By Friday morning, the votes will all have been counted and the biggest decision the UK has taken in a generation will be known; whether to remain a member of the European Union or leave it. Our readers in the UK will be likely weary of the debates, which have turned increasingly bitter in recent weeks and the many opinion polls seem to deliver different views of the result every day.
To try and cut through the political arguments, and gauge how the result could affect the European rail industry we spoke to 35 rail professionals, both in the UK and on continental Europe, and from both train operators and commercial companies. Contributors included Network Rail, Siemens, Transport for London, Atkins and more. Our panel of experts each gave us well-considered, passionate and thoughtful opinions on the consequences of leaving. Here’s what they had to say, and what the voting intentions of our sample is...
52% of respondents believe that leaving the EU would have a negative impact on UK rail operators.
The reasons our respondents gave were varied. Some say that leaving will decrease investment which in turn will mean higher costs passed onto the end user, with the views including:
“Probably business travel will decrease as well the commercial trade.”
“Costs could also be somewhat higher, due to a possible rise in import prices from continental Europe.”
“The leaving of UK will, probably, decrease commercial relationship with other European partners and, consequently, slow down the transportation demand.”
Others say that being outside the EU will mean that we’ll still have to follow EU regulation but won’t have a say on it:
“They will be obliged somehow (this is market based rule) to follow the European norms and regulations without having the possibility to influence them, similarly to what happens in Norway.”
“Many rail markets are following Europe so we will still need to deal with European requirements.”
“All the good work improving our processes and supply chain commitments delivering on our TSI requirements will be lost”
32% of the overall respondents said that there would be no change and 16% believed that there would be a positive effect due to more savings via contributions to the EU and less regulation:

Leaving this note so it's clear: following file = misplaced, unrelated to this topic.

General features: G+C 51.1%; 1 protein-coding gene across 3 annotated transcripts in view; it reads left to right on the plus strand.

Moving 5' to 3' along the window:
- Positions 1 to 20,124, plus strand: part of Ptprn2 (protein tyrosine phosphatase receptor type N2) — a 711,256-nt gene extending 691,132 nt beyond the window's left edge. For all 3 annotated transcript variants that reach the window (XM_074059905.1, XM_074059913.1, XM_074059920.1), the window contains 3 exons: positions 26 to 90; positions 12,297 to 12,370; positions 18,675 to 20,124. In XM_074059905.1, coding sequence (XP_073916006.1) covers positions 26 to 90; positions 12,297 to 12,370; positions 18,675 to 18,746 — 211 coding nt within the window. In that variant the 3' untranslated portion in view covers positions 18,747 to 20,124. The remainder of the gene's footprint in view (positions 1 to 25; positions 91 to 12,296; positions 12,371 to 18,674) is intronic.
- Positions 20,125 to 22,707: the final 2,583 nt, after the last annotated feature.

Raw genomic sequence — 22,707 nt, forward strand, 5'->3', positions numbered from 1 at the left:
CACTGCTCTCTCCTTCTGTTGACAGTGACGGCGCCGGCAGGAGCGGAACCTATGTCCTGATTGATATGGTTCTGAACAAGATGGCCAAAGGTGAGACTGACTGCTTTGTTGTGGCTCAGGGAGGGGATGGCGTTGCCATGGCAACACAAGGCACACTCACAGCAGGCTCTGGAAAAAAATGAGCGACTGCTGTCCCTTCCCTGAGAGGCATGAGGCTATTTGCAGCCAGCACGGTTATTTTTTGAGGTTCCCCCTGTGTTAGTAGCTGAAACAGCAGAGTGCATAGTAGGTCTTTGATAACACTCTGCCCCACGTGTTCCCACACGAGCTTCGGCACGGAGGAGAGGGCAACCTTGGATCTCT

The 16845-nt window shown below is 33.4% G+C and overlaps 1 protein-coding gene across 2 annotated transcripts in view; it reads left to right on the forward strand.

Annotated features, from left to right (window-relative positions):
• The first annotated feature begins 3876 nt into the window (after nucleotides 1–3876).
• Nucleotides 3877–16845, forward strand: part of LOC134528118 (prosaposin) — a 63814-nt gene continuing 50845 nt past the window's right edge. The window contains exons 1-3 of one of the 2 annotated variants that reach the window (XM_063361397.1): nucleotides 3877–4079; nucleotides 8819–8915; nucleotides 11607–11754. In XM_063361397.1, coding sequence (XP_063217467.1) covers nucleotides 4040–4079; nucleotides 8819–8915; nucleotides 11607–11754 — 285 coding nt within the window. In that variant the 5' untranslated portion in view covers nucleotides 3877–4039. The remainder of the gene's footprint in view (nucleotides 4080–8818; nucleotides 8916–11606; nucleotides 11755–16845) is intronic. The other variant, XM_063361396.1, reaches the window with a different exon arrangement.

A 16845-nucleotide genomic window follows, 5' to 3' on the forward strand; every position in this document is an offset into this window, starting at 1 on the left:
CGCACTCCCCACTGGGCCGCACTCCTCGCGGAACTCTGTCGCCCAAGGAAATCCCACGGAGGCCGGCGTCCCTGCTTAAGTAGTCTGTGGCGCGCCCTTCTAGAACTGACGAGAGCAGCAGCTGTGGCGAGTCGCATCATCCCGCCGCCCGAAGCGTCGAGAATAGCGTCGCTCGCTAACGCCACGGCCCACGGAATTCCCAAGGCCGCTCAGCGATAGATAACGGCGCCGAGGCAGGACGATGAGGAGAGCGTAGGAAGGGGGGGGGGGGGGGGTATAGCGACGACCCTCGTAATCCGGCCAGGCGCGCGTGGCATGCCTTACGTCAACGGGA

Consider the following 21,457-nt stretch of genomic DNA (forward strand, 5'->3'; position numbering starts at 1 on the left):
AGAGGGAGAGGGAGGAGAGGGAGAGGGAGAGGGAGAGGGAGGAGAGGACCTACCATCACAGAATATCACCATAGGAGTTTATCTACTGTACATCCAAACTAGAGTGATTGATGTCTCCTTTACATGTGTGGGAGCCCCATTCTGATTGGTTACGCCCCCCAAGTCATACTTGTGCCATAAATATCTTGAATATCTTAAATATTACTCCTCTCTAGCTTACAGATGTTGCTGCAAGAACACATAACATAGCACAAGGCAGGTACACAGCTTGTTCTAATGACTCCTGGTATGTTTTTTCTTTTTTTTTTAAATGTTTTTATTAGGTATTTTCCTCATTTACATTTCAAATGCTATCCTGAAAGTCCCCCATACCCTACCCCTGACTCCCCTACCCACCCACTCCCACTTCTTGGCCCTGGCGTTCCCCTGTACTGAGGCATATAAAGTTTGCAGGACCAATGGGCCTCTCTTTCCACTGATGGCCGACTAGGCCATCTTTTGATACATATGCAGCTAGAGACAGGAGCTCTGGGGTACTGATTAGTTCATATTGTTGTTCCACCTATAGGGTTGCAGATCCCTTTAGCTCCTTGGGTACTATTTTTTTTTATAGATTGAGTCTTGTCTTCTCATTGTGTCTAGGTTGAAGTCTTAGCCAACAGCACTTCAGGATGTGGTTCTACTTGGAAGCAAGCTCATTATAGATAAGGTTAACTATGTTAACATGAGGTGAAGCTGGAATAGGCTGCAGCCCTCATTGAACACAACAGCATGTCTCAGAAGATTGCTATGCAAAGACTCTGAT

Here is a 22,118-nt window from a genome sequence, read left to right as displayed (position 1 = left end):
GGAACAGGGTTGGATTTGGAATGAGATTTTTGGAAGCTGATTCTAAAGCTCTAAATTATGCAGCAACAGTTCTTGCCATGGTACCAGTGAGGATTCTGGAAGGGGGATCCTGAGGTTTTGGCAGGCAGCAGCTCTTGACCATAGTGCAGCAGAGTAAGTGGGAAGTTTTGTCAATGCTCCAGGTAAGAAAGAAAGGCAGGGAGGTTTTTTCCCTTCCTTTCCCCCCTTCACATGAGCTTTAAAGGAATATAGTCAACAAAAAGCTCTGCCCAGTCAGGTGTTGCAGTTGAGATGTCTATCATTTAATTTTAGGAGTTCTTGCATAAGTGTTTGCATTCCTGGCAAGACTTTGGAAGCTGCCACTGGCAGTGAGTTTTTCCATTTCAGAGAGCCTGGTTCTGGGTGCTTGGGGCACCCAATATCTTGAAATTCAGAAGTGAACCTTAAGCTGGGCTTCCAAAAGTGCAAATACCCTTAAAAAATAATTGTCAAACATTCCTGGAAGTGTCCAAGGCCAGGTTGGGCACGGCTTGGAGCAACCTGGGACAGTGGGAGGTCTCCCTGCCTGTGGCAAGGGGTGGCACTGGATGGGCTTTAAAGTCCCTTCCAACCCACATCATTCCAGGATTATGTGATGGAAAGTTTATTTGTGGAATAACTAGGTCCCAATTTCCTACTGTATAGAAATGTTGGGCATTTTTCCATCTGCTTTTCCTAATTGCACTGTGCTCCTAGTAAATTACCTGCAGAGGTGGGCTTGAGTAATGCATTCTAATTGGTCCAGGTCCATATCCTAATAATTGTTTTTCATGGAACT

“Better use of funds for service planning, better standards, and less interference.”
“Because fuel prices are higher being in the EU, savings could be passed on to rail users which might in turn encourage more rail users.”
“Less legislative interference as they can be conflicting with more thorough British standards.”
We also asked how Britain leaving the EU would affect the European rail operators and there was a split down the middle between people who could see it having no effect and others who said it would have a slightly negative effect due to a small decrease in the number of business and consumer travellers.
66% of respondents believe that leaving the EU will be bad for manufacturers and suppliers.
Of this group of people most believed that manufacturers and suppliers would find future trading difficult due to tariffs and less competition: “UK will become a less competitive market which might lead to monopoly, bring up prices with little or no improvement to quality of service to keep up with the manufacturing costs etc.”
However one believed that “The risk would be to the small plants in the UK but it might be an opportunity for the UK Government to place more contracts with UK based manufacturers”
One person also foresees companies moving their capabilities inside the EU while another counteracts that no harm will come to multinational companies who are used to working in different markets but could hurt smaller firms.
11% however said that it would be very positive for manufacturers and suppliers as UK based companies would have more chance of getting contracts and the UK could make free trade deals.
Voting intentions and conclusion.
Reading through the feedback it seems that the arguments for and against how a Brexit will affect the rail industry are the similar as how it will affect the UK as a whole. But to look at the numbers as a whole, the rail industry can be said to be in the Remain camp.
- 52% of rail professionals surveyed believe that the UK leaving would be Very Negative or Negative to UK rail operators (32% see it as causing no change, 8% see it as Positive with 8% consider it Very Positive).
- 66% of survey responders believe the effect that a Brexit would have on manufacturers and service providers to the rail industry would be Very Negative or Negative (23% as no change, 0% Positive 11% Very Positive)
- On the Vote itself 56% are planning to Vote Remain, 34% Leave with 10% Undecided - the majority of rail professionals would like the UK to remain in the EU.
- In brief, pro-remainers believe that there will be less external investment in the future, less competition resulting in monopolies and that the UK will have to follow a lot of EU rules anyway, this time without a say.
- Pro-leavers believe that the UK will be able to have greater control, use the money saved from EU contributions more wisely and will put in policies favouring UK based companies.
- We spoke to 35 rail professionals, between May 10th and June 17th 2016.
- Contributors included representatives from Network Rail, Siemens, Transport for London, Atkins, Heathrow Express, East Coast, Motorola, Telice and more.
Thanks to all who took part and congratulations to two lucky respondents who have won tickets to attend SmartMetro in Copenhagen this November!
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